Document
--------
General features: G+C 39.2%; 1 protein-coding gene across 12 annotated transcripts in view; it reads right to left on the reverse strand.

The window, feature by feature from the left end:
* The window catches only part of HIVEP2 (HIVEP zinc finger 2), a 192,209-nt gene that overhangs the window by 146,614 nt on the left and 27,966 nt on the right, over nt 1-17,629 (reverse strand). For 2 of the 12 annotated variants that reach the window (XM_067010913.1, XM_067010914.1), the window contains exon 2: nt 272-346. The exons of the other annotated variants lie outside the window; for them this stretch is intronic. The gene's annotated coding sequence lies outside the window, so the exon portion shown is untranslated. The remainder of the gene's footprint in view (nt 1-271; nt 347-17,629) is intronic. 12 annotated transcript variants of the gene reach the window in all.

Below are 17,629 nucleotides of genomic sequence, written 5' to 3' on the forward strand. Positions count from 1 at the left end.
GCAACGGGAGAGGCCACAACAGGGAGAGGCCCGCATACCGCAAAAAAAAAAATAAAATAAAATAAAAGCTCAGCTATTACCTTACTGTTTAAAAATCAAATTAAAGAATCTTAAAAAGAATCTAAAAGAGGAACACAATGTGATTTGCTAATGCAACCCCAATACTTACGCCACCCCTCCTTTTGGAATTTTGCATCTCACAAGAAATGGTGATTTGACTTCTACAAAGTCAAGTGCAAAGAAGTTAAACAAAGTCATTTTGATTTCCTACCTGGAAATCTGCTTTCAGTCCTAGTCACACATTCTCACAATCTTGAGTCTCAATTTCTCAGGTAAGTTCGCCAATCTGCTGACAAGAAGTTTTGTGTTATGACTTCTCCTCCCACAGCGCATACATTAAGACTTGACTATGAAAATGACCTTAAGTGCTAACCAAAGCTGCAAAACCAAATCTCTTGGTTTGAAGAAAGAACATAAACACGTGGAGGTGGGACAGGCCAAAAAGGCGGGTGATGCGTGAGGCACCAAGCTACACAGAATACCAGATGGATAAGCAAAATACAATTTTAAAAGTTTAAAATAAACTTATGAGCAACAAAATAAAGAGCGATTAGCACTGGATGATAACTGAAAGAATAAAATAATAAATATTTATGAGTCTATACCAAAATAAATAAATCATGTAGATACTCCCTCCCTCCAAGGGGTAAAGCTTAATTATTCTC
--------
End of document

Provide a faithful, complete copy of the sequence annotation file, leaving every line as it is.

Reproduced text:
General features: G+C 39.2%; 1 protein-coding gene across 12 annotated transcripts in view; it reads right to left on the reverse strand.

The window, feature by feature from the left end:
* The window catches only part of HIVEP2 (HIVEP zinc finger 2), a 192,209-nt gene that overhangs the window by 146,614 nt on the left and 27,966 nt on the right, over nt 1-17,629 (reverse strand). For 2 of the 12 annotated variants that reach the window (XM_067010913.1, XM_067010914.1), the window contains exon 2: nt 272-346. The exons of the other annotated variants lie outside the window; for them this stretch is intronic. The gene's annotated coding sequence lies outside the window, so the exon portion shown is untranslated. The remainder of the gene's footprint in view (nt 1-271; nt 347-17,629) is intronic. 12 annotated transcript variants of the gene reach the window in all.

Below are 17,629 nucleotides of genomic sequence, written 5' to 3' on the forward strand. Positions count from 1 at the left end.
GCAACGGGAGAGGCCACAACAGGGAGAGGCCCGCATACCGCAAAAAAAAAAATAAAATAAAATAAAAGCTCAGCTATTACCTTACTGTTTAAAAATCAAATTAAAGAATCTTAAAAAGAATCTAAAAGAGGAACACAATGTGATTTGCTAATGCAACCCCAATACTTACGCCACCCCTCCTTTTGGAATTTTGCATCTCACAAGAAATGGTGATTTGACTTCTACAAAGTCAAGTGCAAAGAAGTTAAACAAAGTCATTTTGATTTCCTACCTGGAAATCTGCTTTCAGTCCTAGTCACACATTCTCACAATCTTGAGTCTCAATTTCTCAGGTAAGTTCGCCAATCTGCTGACAAGAAGTTTTGTGTTATGACTTCTCCTCCCACAGCGCATACATTAAGACTTGACTATGAAAATGACCTTAAGTGCTAACCAAAGCTGCAAAACCAAATCTCTTGGTTTGAAGAAAGAACATAAACACGTGGAGGTGGGACAGGCCAAAAAGGCGGGTGATGCGTGAGGCACCAAGCTACACAGAATACCAGATGGATAAGCAAAATACAATTTTAAAAGTTTAAAATAAACTTATGAGCAACAAAATAAAGAGCGATTAGCACTGGATGATAACTGAAAGAATAAAATAATAAATATTTATGAGTCTATACCAAAATAAATAAATCATGTAGATACTCCCTCCCTCCAAGGGGTAAAGCTTAATTATTCTC